A day in the life of wise-cracking, hard-drinking, cynical newspaper reporters as they wait for an execution. Holy smokes: the prisoner got a pistol from the sheriff, shot his shrink and escaped!

Ace reporter Hildy Johnson is fed up and wants to depart on his honeymoon. Will his wily publisher be able to keep him in harness for one last sensational story?

Vivid, witty writing and some pre-Code hilarity. Remade several times, including as a screwball comedy: His Girl Friday (1940). Cynical as it may be, it is also a tribute to a golden age of newspapers, already a fading glory when the picture was made.

The most amazing thing about this film is the camera work: we have long tracking shots, 360 degree panoramas around the newsroom, another complete circle around the reporters' table, and other clever tricks. The newsroom has four real walls, unlike the standard movie set. I can't recall anything else like it from that year.

This was Lewis Milestone's last picture for Howard Hughes. His direction became more conventional after.

Its age and pre-Code nature give us elements not seen again for a long time (and even this was toned down from the stage play):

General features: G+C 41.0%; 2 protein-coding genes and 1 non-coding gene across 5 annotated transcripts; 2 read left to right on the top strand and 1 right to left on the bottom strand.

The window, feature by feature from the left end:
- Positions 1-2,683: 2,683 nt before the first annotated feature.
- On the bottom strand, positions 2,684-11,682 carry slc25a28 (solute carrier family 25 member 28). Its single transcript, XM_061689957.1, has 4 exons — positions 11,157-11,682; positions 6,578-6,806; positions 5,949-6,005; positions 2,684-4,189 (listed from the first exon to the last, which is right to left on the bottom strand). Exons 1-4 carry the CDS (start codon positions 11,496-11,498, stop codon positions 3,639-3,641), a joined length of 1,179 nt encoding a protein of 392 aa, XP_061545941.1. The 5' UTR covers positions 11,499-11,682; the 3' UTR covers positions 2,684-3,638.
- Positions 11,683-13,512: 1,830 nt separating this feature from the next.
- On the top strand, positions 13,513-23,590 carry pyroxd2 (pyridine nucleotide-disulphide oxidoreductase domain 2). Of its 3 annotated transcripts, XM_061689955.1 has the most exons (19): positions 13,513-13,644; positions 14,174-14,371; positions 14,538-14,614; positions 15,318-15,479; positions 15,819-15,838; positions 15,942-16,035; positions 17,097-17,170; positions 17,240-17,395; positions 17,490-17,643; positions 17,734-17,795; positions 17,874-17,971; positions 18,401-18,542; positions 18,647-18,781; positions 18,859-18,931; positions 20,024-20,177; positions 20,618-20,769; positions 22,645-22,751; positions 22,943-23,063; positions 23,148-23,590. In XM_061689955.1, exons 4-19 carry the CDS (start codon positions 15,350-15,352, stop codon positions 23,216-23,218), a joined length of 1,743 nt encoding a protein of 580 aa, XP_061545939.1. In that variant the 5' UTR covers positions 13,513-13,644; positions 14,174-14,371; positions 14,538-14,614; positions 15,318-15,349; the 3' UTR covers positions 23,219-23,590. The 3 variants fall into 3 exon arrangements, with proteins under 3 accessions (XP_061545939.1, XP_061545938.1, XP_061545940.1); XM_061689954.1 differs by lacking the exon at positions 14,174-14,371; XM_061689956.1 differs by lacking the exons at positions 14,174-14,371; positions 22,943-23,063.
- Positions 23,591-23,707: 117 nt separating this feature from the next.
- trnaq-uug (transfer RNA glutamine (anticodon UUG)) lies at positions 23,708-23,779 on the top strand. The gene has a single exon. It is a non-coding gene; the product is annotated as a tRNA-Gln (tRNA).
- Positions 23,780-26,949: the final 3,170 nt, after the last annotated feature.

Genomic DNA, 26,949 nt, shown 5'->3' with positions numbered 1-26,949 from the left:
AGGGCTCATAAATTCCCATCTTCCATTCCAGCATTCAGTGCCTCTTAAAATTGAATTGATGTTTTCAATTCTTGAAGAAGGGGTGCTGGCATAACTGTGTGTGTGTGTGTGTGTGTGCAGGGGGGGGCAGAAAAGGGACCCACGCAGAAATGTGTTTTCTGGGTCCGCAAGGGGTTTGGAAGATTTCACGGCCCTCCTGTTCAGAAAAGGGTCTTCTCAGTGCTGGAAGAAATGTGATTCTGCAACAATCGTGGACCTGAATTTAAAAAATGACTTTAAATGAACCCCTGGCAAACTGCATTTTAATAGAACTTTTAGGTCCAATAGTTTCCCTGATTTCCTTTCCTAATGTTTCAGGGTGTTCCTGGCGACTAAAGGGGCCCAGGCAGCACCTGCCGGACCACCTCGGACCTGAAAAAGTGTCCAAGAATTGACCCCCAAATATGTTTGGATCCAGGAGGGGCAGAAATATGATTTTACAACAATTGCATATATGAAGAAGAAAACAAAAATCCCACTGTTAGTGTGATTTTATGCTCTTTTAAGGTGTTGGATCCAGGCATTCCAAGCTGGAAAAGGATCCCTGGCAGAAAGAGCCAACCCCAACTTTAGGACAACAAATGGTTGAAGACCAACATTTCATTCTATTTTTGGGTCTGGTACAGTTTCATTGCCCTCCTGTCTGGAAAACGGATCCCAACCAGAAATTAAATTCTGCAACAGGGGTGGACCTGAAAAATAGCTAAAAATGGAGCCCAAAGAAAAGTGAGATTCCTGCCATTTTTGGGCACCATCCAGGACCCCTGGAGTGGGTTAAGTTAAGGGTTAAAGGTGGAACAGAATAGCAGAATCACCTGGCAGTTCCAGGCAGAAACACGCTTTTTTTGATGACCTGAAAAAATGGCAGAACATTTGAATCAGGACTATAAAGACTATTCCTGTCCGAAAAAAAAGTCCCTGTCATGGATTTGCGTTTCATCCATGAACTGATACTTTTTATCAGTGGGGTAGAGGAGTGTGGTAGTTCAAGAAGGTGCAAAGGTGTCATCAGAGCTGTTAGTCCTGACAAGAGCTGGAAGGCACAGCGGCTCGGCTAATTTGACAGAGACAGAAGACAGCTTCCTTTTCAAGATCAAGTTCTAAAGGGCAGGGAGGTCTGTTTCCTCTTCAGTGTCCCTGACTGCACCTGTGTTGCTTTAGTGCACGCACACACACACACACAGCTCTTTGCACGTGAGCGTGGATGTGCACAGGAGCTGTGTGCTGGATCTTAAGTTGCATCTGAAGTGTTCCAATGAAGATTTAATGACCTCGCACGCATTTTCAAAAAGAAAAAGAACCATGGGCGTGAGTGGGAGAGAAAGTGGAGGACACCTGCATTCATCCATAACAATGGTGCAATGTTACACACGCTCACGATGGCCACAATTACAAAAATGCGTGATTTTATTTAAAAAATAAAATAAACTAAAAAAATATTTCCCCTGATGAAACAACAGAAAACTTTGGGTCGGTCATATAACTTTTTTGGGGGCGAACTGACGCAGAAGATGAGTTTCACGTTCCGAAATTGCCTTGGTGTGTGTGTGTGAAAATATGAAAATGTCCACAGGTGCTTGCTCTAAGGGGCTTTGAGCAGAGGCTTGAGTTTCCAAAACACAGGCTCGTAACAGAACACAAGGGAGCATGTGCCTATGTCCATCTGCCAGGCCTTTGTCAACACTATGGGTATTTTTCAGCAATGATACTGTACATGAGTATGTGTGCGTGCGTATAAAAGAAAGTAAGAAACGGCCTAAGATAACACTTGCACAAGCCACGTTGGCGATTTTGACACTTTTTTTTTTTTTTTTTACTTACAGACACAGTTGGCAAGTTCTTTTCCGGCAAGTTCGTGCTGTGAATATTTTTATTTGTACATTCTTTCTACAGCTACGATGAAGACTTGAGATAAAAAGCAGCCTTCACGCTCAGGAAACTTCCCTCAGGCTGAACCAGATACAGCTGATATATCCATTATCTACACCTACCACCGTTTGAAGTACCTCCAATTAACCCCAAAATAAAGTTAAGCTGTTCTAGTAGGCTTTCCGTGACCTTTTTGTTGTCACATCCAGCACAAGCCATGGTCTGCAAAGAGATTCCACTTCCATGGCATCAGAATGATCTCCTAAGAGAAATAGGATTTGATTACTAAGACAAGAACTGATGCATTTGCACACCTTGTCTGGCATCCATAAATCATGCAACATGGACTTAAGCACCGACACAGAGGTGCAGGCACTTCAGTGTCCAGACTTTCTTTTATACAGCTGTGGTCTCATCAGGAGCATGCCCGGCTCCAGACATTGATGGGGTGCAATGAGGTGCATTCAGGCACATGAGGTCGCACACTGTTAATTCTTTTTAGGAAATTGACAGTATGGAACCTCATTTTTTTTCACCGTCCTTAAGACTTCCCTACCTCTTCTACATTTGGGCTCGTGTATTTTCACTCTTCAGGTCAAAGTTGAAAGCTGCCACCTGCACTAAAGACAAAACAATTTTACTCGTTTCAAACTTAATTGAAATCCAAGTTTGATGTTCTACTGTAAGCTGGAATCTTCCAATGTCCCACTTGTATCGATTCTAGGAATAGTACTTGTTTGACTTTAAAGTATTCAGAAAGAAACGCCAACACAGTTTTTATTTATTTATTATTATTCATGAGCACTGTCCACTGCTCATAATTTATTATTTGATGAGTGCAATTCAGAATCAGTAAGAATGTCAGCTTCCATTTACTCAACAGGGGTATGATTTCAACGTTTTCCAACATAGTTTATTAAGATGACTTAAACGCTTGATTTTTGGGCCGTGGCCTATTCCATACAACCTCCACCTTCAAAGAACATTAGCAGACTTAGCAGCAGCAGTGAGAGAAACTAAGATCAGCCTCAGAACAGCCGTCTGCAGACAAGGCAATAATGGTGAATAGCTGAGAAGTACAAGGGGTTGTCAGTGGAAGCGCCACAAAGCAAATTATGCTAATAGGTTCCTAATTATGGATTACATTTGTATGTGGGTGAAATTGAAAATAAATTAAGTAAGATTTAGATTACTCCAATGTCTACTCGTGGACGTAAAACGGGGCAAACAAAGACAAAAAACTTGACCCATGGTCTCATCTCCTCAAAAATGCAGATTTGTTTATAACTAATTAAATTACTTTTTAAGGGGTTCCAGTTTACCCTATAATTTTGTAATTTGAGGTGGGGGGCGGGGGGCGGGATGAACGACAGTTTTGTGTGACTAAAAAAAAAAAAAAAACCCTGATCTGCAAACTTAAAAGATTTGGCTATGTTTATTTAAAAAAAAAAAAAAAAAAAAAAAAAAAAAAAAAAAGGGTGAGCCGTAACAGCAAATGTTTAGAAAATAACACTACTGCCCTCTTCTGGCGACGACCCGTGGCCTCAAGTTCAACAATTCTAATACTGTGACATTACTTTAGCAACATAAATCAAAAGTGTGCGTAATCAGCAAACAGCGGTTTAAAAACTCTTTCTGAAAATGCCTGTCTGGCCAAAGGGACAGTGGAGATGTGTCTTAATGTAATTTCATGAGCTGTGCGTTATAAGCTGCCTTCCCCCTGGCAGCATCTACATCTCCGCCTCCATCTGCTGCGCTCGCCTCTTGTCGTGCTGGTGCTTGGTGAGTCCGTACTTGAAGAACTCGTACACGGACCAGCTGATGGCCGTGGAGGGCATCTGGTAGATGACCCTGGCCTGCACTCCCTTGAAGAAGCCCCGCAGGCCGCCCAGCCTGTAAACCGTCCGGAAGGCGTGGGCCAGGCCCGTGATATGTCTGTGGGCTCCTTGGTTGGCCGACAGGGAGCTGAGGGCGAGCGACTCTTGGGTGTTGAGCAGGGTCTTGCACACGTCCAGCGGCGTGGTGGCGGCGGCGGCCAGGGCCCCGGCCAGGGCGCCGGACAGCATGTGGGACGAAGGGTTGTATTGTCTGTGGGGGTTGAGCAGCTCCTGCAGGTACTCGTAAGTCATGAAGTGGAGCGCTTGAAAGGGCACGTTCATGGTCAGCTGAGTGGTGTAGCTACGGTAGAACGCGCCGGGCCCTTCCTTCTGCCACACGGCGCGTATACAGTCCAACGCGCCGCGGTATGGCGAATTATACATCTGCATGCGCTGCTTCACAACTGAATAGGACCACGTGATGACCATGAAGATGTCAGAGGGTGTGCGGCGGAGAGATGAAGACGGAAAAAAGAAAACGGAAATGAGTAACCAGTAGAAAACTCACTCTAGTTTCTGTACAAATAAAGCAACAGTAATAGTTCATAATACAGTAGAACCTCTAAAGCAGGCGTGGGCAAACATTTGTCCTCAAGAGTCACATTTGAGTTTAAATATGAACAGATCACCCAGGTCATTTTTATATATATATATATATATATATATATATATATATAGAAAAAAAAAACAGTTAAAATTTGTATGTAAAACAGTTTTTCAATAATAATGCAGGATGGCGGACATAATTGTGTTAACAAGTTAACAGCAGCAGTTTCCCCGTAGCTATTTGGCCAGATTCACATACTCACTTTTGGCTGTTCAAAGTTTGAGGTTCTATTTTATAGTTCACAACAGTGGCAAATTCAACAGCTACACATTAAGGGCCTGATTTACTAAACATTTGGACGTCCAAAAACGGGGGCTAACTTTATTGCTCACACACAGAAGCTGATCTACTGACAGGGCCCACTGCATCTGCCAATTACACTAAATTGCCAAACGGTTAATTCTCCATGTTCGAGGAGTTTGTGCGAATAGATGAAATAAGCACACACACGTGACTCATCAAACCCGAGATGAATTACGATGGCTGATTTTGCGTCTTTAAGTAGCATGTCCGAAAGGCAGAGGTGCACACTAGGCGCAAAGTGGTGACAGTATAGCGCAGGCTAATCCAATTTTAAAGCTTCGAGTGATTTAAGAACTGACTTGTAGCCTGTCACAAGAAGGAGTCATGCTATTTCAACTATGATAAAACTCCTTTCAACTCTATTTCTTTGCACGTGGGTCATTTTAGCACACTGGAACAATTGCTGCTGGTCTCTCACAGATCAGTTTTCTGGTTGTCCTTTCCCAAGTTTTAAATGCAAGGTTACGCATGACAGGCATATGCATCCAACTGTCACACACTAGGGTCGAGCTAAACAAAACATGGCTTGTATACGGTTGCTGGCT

• There is a race angle to the crime: a black woman is "colored" and her baby a "pickaninny". (Neither meant as a slur at the time).
  • Also a political angle: "Reform the Reds with a rope!"
  • The newsroom walls are decorated with nudes.
  • ... and it has an adjoining toilet.
  • One reporter flips the finger.
  • We have a working prostitute and VD jokes.
  • ... and she attempts suicide by jumping out of the window.

For the male lead, producer Hughes rejected James Cagney ("that little runt") and Clark Cable ("his ears look like a taxi-cab with both doors open"). Both men survived the snub.

Available on Blu-ray from Kino. No subtitles, which is unfortunate because the sound is really rough in spots. This is the nature of the title: all the sound was recorded live while filming. No audio editing in those days. So all the effects (banjo, gunshots) are being done just off-camera at the time. For dialogue the mic is sometimes out of position. Maybe worse in the first reel, or maybe I just got used to it.